His team personally delivered a letter from Yoon to Kishida, and the move was reciprocated this month when Japan sent Foreign Minister Yoshimasa Hayashi to Yoon’s inauguration with a letter of reply.

South Korea's new president Yoon Suk Yeol urges North Korea's denuclearization in his inaugural address

After receiving the letter, Kishida said strategic cooperation between Japan, the United States and South Korea was more necessary than ever as the rules-based international order is under threat.

But even if country leaders see the benefit of putting the past behind them, they will be keen to avoid alienating voters who may not be as forgiving.

Professor Kohtaro Ito, a senior fellow at the Canon Institute for Global Studies, said that while Yoon had shown signs of a change in focus, he chose a foreign minister in Park Jin who could speak English and Japanese and is popular in the world. japanese parliament. — Any breakthrough during Biden’s trip is unlikely.

That’s because both still have to navigate looming local elections (South Korea has local elections in June and Japan has upper house elections in July) and neither leader will want to antagonize nationalist voters less willing to forget. the past.

Japan's Prime Minister Fumio Kishida at a news conference in Tokyo on April 26.

The barrier of nationalism

This is not the first time that the two countries have tried to overcome their differences. In 1965 they signed a treaty that normalized relations and was supposed to resolve some of the most controversial issues, including “comfort women.”

But South Korea was a military dictatorship at the time, and many Koreans never accepted the treaty. For some, subsequent apologies and settlements by Japanese prime ministers have yet to achieve what they consider to be sufficient reparations.

Choi Eunmi, a Japanese Studies fellow at the Asan Institute for Policy Studies, said a Japan-South Korea alliance would be vital to Biden’s hopes of building a coalition, but felt his visit would do little to resolve these issues.

“It is too sensitive and controversial and there is no room for the United States to solve the problems,” he said.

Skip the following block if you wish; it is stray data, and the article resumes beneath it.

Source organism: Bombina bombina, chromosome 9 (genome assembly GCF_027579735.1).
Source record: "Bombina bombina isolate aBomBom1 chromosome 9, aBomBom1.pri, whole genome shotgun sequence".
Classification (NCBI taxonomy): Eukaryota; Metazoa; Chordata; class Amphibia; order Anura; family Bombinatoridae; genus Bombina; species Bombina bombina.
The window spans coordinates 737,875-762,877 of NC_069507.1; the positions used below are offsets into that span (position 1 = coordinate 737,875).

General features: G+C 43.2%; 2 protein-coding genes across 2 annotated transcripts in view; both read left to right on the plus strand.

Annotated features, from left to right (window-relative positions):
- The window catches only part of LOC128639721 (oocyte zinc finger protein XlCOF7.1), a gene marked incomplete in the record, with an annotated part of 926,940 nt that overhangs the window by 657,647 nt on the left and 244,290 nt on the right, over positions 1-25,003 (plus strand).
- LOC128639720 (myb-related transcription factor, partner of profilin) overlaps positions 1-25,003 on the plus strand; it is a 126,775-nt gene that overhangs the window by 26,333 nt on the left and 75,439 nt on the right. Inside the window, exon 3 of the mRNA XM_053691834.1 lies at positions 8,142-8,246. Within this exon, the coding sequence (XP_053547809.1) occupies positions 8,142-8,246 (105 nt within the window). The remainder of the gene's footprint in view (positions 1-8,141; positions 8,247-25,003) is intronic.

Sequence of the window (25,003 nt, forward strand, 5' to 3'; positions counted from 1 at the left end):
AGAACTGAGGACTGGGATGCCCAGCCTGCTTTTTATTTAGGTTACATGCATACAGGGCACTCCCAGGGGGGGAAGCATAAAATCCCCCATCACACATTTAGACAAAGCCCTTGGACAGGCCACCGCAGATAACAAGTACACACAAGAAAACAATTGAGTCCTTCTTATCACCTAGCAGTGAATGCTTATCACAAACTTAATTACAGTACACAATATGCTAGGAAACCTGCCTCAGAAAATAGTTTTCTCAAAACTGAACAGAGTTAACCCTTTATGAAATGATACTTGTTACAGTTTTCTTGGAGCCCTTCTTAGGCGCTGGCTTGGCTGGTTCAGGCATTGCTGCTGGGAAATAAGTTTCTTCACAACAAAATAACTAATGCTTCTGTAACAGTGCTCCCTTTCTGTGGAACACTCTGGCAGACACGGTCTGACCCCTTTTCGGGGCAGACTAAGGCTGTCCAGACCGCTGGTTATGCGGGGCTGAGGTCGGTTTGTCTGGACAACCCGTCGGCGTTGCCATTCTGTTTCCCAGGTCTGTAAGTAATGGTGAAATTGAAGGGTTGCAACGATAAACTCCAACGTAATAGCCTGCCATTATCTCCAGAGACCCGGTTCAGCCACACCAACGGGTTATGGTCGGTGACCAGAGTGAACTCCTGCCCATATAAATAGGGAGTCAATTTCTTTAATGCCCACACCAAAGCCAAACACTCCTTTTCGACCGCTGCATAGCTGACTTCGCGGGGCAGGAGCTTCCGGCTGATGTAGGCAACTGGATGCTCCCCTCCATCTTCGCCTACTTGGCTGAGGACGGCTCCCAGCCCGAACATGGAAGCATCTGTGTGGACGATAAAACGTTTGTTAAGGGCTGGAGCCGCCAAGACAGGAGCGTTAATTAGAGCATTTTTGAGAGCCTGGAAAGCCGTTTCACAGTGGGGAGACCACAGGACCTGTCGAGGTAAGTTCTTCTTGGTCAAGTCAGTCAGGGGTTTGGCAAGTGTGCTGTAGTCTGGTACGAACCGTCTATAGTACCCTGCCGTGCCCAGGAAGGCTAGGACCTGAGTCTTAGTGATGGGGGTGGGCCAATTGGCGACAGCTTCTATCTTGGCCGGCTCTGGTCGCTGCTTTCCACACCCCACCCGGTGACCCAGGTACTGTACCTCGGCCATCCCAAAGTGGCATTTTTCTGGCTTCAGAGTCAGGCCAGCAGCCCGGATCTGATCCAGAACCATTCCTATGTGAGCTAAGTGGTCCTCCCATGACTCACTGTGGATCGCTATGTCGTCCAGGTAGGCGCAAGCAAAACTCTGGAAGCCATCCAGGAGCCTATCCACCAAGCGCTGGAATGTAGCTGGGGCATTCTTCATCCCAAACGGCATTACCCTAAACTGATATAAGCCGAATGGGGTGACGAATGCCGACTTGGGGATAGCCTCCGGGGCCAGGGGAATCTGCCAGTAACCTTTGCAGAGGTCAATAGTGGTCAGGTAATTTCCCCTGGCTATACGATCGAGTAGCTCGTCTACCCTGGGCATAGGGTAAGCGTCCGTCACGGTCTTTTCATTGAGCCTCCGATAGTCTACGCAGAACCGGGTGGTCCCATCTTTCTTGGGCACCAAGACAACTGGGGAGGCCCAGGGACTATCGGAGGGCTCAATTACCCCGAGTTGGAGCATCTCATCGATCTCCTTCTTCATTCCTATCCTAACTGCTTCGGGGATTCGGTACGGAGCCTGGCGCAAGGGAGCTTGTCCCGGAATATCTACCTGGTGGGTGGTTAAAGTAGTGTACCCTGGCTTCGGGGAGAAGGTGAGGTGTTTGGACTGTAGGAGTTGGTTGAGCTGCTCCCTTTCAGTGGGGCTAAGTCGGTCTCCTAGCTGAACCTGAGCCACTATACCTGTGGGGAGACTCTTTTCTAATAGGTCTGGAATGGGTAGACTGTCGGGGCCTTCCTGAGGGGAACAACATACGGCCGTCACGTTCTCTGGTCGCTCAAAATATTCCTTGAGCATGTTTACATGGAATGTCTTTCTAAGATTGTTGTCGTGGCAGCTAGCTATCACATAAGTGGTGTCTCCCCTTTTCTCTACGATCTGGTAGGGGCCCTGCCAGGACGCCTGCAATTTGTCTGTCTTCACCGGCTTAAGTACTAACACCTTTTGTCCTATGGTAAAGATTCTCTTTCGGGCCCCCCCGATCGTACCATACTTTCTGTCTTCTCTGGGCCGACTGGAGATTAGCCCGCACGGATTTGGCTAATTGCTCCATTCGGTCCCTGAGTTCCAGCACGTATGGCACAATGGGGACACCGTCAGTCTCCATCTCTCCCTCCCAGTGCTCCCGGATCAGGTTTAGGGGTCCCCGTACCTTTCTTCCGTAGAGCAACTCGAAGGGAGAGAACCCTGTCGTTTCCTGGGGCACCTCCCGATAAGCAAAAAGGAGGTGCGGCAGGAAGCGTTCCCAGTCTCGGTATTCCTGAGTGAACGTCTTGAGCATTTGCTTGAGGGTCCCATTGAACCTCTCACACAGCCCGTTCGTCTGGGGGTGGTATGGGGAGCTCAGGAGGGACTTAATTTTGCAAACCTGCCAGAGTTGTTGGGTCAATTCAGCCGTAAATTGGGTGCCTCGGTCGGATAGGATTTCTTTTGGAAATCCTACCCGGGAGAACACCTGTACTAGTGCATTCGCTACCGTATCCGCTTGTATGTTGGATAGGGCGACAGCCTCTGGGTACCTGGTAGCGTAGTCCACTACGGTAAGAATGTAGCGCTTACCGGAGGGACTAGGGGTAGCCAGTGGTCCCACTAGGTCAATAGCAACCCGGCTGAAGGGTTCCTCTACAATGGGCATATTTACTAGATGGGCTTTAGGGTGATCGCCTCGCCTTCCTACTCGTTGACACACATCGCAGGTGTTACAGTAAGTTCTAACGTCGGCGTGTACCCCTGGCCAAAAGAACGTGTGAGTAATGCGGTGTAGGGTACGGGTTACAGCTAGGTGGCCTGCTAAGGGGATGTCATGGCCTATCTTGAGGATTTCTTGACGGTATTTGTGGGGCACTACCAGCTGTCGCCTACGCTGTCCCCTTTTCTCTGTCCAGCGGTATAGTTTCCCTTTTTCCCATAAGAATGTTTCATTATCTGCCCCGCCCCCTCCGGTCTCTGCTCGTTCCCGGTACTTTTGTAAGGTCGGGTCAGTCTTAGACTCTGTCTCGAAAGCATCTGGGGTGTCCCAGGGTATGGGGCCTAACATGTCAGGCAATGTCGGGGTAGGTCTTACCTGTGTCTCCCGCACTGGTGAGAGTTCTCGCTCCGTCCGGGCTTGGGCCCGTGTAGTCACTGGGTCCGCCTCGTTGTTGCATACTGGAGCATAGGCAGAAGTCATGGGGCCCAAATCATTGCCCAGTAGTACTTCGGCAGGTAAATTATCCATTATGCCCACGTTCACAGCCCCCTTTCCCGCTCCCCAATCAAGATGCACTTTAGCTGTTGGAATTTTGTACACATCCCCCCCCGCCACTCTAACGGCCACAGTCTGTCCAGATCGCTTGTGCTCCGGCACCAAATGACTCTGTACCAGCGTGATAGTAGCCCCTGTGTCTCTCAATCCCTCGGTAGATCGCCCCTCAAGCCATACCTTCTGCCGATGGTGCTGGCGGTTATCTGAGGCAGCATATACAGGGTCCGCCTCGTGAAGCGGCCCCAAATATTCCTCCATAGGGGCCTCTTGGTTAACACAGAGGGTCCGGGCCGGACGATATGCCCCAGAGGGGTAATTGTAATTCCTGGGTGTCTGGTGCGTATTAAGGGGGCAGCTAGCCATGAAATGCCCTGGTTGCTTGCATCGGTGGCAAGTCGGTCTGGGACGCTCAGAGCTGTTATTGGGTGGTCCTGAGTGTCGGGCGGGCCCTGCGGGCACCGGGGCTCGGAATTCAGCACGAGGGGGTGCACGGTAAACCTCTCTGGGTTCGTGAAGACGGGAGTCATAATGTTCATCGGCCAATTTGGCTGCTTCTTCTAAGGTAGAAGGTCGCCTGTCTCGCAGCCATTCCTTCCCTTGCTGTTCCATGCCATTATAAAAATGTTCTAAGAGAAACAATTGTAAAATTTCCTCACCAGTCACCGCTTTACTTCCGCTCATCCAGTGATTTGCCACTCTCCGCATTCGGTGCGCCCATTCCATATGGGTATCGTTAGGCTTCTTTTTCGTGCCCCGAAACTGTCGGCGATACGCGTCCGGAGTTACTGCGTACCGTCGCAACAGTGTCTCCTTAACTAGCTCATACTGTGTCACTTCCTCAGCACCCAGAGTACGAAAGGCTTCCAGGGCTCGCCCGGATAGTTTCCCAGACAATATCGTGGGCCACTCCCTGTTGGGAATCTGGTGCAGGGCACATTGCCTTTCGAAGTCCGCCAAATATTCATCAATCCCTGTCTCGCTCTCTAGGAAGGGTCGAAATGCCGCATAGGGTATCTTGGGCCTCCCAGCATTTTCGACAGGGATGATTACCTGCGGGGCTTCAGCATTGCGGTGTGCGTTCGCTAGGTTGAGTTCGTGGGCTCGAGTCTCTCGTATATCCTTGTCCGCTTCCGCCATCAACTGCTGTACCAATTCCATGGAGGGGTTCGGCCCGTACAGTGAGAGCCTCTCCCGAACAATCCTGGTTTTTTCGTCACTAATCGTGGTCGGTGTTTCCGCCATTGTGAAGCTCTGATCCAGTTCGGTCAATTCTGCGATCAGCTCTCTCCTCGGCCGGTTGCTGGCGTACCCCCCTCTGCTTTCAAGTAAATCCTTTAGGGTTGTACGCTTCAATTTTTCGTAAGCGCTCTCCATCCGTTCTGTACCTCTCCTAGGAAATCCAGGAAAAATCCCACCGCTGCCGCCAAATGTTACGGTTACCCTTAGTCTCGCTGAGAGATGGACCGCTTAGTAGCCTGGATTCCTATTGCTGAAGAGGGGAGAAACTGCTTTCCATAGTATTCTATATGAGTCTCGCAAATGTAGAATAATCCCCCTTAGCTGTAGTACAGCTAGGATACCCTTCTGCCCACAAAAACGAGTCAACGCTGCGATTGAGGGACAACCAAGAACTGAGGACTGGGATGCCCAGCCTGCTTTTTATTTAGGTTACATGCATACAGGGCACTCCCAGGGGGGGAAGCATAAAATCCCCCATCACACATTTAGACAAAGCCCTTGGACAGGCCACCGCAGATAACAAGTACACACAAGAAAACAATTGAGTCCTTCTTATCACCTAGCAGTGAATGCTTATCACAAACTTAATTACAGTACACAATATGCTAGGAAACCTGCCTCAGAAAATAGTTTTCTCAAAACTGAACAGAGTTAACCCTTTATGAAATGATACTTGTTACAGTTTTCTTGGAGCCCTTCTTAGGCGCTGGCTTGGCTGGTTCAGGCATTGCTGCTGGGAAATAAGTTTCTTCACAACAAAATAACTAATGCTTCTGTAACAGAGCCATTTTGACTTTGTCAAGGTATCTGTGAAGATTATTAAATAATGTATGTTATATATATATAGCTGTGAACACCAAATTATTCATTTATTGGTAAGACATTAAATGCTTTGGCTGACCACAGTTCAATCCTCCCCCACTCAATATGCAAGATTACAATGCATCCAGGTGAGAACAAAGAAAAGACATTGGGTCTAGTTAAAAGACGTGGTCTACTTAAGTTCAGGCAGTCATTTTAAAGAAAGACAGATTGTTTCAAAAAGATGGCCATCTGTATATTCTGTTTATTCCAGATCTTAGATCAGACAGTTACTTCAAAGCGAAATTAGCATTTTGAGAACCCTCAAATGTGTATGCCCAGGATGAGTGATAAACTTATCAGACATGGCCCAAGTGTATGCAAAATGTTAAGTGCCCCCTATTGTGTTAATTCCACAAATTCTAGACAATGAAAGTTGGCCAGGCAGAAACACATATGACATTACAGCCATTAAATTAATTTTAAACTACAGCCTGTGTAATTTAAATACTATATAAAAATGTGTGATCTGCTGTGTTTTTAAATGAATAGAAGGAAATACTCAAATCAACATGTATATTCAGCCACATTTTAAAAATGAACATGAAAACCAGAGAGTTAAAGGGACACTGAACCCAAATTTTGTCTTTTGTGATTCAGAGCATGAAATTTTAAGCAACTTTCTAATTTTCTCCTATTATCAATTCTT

You have to think about the voters.

Revere highlights “the nationalism that often drives perceptions of this relationship and the historical issues in both capitals” as a deteriorating factor and the role of South Korean courts which, through their rulings on wartime disputes , “could bring any reconciliation effort.” collapsing.”

For decades, families of Korean victims of forced labor have been fighting for compensation through the courts, taking direct aim at Japanese companies.

It’s an issue that infuriated Tokyo, which believes things were settled with the 1965 treaty, and one that Yoon can hardly tackle without being accused of interfering with the independence of the judiciary.

Yoon also begins his only five-year term with the lowest approval ratings of any incoming president. and has to work with a parliament dominated by the opposition.

In Japan, the older and generally more conservative generation is largely supportive of a tougher approach toward South Korea and Kishida will know this very well, Ito said, adding that the older generation voted in much larger numbers than the younger.

However, Biden likely has a clear message that could remove any lingering political doubts Kishida or Yoon harbor: the importance of alliances and cooperation, as the Russian invasion of Ukraine demonstrated.

“The US president has been absolutely instrumental in mobilizing the international community, mobilizing NATO allies and others to support Ukraine in its time of need,” Revere said.

“What better statement about the importance and utility value of alliances than what is happening right now.”